Stylists agree they would rather a client call in sick than sit in their chair while spreading germs. In coming in contagious, you not only put your hairstylist at risk of getting sick, but the other stylists, clients and staff as well.
“If anyone contracts the same sickness, they’ll be forced to take a sick leave, and you’ll have unintentionally taken them out of business for a couple of days,” Holas said. “This also means canceling several days’ worth of appointments, which will be more inconvenient for us, and the clients affected by the cancellations.”
5. Disrespecting Salon Property
When you’re at a hair salon, you should behave as if you’re a guest in someone’s home, which means respecting their property. Ricardo Rojas, a hairstylist for 30 years who has owned four salons including Ricardo Rojas Salon in New York City, recalled a time shortly after the salon was redecorated with beautiful new chairs. “[A client] was eating a piece of cake with her hands,” Rojas said. “She put the cake down directly on the silk chair so she could shake my hand. I was appalled.”
Another absolute no: Touching the stylist’s equipment without permission. “We take pride and really good care of our tools as they are expensive and must be in perfect shape to offer a perfect cut,” Kafando explained.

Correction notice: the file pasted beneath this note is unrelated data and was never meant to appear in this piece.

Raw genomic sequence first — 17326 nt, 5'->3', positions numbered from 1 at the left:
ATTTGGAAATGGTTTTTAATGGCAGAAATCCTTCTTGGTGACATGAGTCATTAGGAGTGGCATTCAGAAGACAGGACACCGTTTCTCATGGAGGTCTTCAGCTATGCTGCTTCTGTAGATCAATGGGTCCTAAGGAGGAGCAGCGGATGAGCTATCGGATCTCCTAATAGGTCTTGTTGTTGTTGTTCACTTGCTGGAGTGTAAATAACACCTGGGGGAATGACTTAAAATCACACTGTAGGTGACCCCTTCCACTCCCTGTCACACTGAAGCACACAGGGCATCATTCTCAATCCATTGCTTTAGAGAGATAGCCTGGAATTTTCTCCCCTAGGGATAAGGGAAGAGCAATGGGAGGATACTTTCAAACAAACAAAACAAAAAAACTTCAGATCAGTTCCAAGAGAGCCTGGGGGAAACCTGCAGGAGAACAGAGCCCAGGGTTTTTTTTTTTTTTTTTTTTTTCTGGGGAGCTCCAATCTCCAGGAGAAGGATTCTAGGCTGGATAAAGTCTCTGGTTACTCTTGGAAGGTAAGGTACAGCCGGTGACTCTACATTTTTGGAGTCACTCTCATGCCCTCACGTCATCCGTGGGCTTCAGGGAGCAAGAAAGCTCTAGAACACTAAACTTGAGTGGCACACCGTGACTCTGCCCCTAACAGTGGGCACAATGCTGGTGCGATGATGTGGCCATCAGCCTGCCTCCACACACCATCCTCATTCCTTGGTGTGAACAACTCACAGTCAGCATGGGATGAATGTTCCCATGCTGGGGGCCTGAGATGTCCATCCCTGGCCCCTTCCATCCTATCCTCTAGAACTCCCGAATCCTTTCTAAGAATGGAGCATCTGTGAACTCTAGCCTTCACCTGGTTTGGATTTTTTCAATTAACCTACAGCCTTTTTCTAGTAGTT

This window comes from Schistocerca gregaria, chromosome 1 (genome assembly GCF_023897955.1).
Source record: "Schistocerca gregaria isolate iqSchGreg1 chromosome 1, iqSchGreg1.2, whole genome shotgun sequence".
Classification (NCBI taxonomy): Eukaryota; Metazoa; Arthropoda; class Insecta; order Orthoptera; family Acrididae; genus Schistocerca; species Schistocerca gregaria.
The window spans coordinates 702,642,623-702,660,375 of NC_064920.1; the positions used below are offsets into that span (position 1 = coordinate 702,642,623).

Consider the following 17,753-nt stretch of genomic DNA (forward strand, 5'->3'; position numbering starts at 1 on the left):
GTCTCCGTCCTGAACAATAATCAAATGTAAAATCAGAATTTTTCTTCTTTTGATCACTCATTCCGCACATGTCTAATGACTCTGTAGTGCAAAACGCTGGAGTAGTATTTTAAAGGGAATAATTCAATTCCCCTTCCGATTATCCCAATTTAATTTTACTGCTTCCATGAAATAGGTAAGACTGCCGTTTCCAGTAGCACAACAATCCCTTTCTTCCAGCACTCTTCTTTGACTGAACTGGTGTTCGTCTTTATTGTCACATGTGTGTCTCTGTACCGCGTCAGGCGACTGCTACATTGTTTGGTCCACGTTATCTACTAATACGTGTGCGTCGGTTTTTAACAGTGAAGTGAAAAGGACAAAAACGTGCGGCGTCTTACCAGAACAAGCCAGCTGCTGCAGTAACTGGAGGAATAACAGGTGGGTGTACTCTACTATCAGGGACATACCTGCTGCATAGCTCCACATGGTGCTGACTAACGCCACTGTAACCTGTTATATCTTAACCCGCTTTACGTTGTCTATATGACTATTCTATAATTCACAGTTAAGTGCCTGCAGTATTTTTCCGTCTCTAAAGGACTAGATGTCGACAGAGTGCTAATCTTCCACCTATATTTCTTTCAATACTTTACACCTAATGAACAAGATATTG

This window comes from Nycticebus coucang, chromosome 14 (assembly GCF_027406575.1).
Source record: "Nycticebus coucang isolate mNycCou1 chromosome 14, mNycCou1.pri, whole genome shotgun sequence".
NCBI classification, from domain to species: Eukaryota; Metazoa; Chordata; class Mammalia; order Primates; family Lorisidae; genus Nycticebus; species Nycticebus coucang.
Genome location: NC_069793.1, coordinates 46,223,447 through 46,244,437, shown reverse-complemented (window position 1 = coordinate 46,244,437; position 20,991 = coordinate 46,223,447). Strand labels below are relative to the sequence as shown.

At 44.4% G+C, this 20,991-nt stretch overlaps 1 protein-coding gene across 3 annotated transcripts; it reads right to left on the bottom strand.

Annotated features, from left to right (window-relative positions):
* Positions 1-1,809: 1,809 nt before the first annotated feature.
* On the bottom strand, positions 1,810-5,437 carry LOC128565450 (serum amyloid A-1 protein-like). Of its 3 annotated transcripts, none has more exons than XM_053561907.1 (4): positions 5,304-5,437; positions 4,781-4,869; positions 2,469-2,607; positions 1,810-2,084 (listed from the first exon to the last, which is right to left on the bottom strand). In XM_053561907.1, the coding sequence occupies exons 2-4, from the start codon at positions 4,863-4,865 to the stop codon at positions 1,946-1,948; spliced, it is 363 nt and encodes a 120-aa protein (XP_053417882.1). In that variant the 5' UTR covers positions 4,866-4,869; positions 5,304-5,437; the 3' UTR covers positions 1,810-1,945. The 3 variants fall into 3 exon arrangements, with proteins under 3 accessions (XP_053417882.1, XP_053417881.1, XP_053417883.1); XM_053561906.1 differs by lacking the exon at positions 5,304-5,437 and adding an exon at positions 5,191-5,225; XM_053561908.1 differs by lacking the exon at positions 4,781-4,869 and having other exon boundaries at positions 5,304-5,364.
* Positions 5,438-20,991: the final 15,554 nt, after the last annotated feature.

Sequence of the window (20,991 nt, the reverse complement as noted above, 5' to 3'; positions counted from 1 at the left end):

6. Moving Around And Not Sitting Still
The way you sit in the stylist’s chair can impact their ability to do their job. A major pet peeve for hair professionals is when clients are “getting up every two seconds to look in the mirror,” Kafando said. “We know your hair doesn’t look great unfinished. We are getting there!”
Furthermore, a client who is “sitting crooked or constantly having their head down can make it difficult to cut and color the hair,” Cottin noted. If you’re looking down at your phone during your appointment, try to ensure that it doesn’t affect your posture in a way that’s detrimental to the stylist.
7. Taking Advantage Of The Free Snacks And Drinks
Some salons provide complimentary refreshments such as coffee, tea, snacks or even alcoholic beverages. Of course, you may accept any refreshments you’re offered, but can you ask for refills? And is it OK to swing by the snack table more than once?
“More than one refill of alcoholic beverages is generally frowned upon,” Cottin advised.
“Refills aren’t usually on the initial budget and might end up being costly for your barber,” added Holas, who warned against “turning the refreshments corner into [your] own personal buffet.”
8. Not Being Prepared To Tip Everyone Who Served You
While cash tips are generally preferred, many salons offer alternatives if you don’t have bills handy such as money transfer apps, ATMs or tipping on a credit card. If you’re happy with the service you’ve received, the stylists polled agreed that 20% of the cost of service is an appropriate tip for your main stylist.
“You should tip your colorist, stylist and the assistants if they were helping wash or blow drying your hair,” noted Iudina, who added that $5-15 is usually an appropriate tip for assistants regardless of the cost of service.